First of all, don’t let a phone interview catch you by surprise. If you apply for enough jobs, there’s a good chance you’ll eventually have some sort of a phone interview. This can be both good and bad, depending on whether or not you’re prepared for this very different type of interview.
For the good news, you have the chance to be very well prepared. You can have as much information in front of you as you like: research notes, the actual job posting, questions for you to ask, your resume, your practiced answers to various interview questions you might be asked, etc.
Now the bad news: since you can’t see the interviewer, you’re unable to read their body language and facial expressions. The same applies to the person who is interviewing you. Since you can’t be seen, a considerable amount of judgment will be made based on your voice and how it comes across on the phone. This means that any speaking mannerisms you may have will be greatly magnified. You should be particularly aware of and careful to not use too many “you knows” , “uh’s” or “um’s”. These can end up being more memorable than your answers to the questions.
Having interviewed many people over the years by phone, I can assure that that when all I have to concentrate on is the voice, I find myself picking up on every little vocal mannerism and oddity on the part of the candidate I’m interviewing.
Here’s an example. I did a phone interview once with applicant who ended almost every sentence with “you know what I mean”. After about the tenth time, it took all my will power to not yell out “No, I don’t know what you mean!”. As you can guess, this candidate did not get scheduled for any subsequent interviews. Don’t let this happen to you.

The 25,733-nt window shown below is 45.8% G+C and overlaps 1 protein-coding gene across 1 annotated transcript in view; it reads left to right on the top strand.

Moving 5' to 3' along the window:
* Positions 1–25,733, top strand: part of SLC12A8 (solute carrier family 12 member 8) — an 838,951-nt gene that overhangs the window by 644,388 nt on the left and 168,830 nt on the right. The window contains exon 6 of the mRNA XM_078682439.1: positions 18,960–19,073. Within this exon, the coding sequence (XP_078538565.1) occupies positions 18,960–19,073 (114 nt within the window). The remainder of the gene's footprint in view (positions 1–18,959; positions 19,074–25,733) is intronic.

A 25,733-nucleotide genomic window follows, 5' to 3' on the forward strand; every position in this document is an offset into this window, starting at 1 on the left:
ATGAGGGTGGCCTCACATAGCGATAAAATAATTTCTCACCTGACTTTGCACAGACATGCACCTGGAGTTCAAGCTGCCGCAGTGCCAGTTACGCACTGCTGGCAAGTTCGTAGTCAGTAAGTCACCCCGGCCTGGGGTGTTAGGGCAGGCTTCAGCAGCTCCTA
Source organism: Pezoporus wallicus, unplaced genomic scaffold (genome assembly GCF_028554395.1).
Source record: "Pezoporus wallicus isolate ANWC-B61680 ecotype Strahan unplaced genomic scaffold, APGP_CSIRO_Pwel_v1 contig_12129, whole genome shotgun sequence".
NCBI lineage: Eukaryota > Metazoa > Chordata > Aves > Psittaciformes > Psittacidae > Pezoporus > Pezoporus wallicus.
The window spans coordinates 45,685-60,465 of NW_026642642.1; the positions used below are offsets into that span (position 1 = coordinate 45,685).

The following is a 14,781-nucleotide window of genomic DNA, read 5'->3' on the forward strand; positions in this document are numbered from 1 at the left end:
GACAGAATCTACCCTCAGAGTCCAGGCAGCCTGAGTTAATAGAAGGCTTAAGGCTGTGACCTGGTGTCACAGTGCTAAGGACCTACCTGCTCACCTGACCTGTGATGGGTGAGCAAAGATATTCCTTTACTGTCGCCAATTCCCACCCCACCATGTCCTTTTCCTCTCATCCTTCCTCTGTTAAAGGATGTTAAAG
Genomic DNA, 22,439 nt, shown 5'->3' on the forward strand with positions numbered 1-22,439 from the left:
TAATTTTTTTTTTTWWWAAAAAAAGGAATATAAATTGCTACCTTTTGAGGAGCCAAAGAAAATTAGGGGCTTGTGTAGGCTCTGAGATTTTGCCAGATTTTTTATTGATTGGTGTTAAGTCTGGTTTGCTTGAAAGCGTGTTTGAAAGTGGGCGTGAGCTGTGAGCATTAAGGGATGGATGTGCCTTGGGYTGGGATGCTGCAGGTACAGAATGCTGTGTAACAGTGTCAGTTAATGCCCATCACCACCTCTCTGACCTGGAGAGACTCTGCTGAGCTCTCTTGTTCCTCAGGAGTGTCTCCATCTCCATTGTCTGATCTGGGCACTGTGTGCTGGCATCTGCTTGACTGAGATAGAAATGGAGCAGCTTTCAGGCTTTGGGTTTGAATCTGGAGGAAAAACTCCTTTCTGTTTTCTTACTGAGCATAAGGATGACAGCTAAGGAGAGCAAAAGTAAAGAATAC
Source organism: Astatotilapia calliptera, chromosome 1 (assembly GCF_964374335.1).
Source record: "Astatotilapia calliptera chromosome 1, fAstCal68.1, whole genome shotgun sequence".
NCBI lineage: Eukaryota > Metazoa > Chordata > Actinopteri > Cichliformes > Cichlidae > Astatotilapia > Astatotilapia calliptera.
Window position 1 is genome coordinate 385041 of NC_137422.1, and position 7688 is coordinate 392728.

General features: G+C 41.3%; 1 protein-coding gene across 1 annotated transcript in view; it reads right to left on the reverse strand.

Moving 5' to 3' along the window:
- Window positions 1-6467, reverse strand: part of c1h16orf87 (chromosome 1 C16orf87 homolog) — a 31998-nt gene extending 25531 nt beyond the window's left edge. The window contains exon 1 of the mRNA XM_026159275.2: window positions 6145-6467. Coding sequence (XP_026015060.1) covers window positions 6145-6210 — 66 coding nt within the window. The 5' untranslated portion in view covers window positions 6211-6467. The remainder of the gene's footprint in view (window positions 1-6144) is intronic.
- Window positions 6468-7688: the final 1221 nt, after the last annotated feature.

Generally speaking, there are two categories of phone interviews: the ‘screening’ phone interview, and the formal phone interview. In this post I’ll talk about the screening type of phone interview. Next time I’ll cover the formal phone interview.
With a screening interview, you’re usually asked several general questions to establish that you actually meet the minimum qualifications for the job. These are usually done after resumes from all applicants are reviewed and your resume was good enough to be considered for an interview. In this case, the screening interview is to verify that you are a viable candidate.
Since they are pretty informal, screening interviews are often made unannounced, so be ready! You might answer your phone and unexpectedly find someone from HR on the other end, asking if you “have a few minutes to answer a couple of questions.” This is a big reason why you should always have your “30 second marketing message” memorized, as you just never know when you’re going to need to quickly recap why you’re a good candidate.
If your screening interview is a success, the interviewer will probably either schedule an in-person interview with you, or else a second more formal phone interview. Either of these outcomes is what you want, so be certain to ask what the next step is before you hang up.
Since screening interviews are pretty informal and general, they are frequently done by someone in HR rather than the actual hiring manager. But they are still important, because if you stumble badly you may not receive any further consideration.
Next time we’ll talk about the formal phone interview and review some do’s and don’t for all phone interviews.